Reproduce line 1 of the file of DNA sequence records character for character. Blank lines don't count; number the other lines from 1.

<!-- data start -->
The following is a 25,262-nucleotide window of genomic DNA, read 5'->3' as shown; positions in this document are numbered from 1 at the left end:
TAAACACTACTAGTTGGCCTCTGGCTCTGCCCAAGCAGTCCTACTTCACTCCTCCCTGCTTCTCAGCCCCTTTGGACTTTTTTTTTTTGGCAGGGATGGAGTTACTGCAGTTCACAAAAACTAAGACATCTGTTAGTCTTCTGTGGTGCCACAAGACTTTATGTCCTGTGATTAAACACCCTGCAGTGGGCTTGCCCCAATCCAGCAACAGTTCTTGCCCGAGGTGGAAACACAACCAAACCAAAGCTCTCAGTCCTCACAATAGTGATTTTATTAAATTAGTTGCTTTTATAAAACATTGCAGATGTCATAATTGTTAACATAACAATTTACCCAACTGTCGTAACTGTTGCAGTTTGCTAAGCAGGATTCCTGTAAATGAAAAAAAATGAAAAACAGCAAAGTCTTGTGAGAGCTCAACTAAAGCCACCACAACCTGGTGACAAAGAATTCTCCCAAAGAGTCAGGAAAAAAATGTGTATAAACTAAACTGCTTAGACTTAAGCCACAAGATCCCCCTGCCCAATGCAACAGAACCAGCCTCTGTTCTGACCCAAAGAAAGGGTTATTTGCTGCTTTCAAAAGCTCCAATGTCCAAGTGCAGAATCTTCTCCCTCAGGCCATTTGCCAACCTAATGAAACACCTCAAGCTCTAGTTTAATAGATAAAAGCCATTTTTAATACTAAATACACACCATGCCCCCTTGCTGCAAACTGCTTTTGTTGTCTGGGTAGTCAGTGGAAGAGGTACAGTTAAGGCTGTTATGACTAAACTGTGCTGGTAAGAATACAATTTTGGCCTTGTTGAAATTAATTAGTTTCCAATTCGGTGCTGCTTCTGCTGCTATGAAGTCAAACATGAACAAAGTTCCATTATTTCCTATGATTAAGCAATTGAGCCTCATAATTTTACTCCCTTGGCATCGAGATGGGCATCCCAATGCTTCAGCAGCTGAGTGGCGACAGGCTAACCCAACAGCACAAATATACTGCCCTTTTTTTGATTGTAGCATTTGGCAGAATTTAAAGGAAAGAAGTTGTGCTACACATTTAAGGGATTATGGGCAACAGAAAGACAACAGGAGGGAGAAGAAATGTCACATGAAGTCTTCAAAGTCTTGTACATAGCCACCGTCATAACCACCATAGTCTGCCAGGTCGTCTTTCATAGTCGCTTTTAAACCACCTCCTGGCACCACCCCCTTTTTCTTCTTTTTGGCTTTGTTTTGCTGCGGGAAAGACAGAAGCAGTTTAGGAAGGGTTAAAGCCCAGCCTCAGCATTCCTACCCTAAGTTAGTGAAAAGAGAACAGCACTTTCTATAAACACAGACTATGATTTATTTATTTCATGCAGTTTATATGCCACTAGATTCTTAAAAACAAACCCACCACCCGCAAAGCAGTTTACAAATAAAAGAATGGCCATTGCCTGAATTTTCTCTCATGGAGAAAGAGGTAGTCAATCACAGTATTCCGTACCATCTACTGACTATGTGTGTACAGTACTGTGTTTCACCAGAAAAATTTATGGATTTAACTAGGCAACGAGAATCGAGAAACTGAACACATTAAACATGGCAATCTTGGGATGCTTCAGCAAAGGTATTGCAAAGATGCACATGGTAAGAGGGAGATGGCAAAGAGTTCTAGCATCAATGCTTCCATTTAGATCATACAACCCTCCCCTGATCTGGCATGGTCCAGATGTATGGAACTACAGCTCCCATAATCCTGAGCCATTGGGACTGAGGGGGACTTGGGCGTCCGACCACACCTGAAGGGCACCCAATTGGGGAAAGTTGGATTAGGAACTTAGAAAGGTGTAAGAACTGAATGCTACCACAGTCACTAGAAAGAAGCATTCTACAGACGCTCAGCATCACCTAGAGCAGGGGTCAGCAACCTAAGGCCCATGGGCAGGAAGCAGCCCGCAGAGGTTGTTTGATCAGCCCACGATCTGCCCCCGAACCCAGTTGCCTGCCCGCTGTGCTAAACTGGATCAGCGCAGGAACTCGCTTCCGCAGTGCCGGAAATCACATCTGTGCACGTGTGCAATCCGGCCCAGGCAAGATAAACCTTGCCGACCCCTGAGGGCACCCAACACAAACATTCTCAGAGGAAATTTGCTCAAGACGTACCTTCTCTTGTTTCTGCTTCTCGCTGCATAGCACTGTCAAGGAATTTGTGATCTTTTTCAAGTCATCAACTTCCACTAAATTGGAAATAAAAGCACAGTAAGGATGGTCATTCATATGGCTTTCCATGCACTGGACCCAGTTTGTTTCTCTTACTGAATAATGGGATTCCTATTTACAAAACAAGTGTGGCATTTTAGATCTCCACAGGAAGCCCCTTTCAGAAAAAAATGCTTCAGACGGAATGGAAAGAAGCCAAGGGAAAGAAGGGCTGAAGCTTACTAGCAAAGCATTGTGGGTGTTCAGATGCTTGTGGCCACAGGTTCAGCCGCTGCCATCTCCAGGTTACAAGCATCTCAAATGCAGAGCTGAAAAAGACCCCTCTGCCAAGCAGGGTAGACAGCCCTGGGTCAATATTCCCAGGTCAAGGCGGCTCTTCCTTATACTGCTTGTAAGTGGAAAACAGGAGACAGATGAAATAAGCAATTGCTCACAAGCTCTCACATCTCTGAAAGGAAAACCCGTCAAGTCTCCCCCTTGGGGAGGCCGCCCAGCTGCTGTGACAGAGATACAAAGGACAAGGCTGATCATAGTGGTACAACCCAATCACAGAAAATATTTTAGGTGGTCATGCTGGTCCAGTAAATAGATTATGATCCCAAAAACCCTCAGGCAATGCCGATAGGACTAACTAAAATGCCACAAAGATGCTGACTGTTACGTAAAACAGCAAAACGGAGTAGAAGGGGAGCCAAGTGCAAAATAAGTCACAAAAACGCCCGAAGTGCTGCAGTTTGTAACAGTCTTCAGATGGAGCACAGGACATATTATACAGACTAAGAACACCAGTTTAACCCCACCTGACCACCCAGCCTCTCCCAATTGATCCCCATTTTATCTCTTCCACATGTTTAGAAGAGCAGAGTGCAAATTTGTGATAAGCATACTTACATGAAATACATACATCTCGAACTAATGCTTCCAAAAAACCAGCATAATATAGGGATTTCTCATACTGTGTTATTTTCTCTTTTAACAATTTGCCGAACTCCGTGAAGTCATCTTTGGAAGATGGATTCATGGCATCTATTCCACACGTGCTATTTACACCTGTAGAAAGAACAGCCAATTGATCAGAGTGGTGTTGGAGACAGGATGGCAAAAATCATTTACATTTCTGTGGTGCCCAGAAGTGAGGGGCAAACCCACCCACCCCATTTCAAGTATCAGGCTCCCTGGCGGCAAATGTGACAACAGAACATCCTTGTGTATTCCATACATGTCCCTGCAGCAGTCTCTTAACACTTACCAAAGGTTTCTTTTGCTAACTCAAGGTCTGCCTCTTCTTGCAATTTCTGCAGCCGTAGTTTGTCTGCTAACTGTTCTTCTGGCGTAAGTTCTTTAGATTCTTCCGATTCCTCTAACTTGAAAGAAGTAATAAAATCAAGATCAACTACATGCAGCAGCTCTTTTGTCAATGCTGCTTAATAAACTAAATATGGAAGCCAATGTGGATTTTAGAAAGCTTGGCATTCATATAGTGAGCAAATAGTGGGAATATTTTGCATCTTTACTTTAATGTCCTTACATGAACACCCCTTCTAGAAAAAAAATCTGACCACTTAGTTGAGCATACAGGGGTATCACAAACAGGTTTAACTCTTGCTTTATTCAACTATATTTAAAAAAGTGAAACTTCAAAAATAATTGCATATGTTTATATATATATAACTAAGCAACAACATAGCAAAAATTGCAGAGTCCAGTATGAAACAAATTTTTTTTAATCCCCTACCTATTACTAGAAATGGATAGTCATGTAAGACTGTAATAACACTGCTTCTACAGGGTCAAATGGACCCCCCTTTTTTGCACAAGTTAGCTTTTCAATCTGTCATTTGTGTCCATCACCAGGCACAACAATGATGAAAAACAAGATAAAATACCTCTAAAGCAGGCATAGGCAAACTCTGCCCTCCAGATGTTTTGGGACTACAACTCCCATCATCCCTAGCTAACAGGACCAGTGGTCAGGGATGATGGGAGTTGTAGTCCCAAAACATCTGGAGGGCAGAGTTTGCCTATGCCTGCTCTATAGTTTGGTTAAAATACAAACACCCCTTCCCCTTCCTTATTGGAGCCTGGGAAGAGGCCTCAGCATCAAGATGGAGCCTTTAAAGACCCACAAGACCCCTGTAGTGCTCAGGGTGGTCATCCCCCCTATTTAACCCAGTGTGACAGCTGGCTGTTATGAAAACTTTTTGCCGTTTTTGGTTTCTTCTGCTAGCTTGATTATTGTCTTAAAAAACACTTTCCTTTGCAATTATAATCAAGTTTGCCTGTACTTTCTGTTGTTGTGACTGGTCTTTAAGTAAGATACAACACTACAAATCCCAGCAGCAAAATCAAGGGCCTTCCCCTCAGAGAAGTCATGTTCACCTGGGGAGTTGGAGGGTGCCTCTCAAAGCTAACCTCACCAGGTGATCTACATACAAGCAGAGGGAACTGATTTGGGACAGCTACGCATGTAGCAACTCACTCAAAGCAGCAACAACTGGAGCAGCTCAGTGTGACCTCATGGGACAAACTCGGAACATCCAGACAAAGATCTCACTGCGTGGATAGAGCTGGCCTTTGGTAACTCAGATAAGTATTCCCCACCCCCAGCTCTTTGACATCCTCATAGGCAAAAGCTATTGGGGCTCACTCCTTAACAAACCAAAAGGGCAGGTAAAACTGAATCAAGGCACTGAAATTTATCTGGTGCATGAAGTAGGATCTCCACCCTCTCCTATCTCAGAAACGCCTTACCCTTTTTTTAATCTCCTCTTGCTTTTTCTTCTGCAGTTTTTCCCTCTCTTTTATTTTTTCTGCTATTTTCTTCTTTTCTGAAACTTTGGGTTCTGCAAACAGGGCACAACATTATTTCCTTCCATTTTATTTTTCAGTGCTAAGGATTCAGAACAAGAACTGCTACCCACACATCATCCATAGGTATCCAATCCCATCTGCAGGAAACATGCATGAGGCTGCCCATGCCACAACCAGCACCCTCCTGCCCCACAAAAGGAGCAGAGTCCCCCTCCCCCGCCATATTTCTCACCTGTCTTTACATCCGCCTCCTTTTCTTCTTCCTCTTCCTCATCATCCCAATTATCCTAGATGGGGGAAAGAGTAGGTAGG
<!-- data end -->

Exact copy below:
The following is a 25,262-nucleotide window of genomic DNA, read 5'->3' as shown; positions in this document are numbered from 1 at the left end: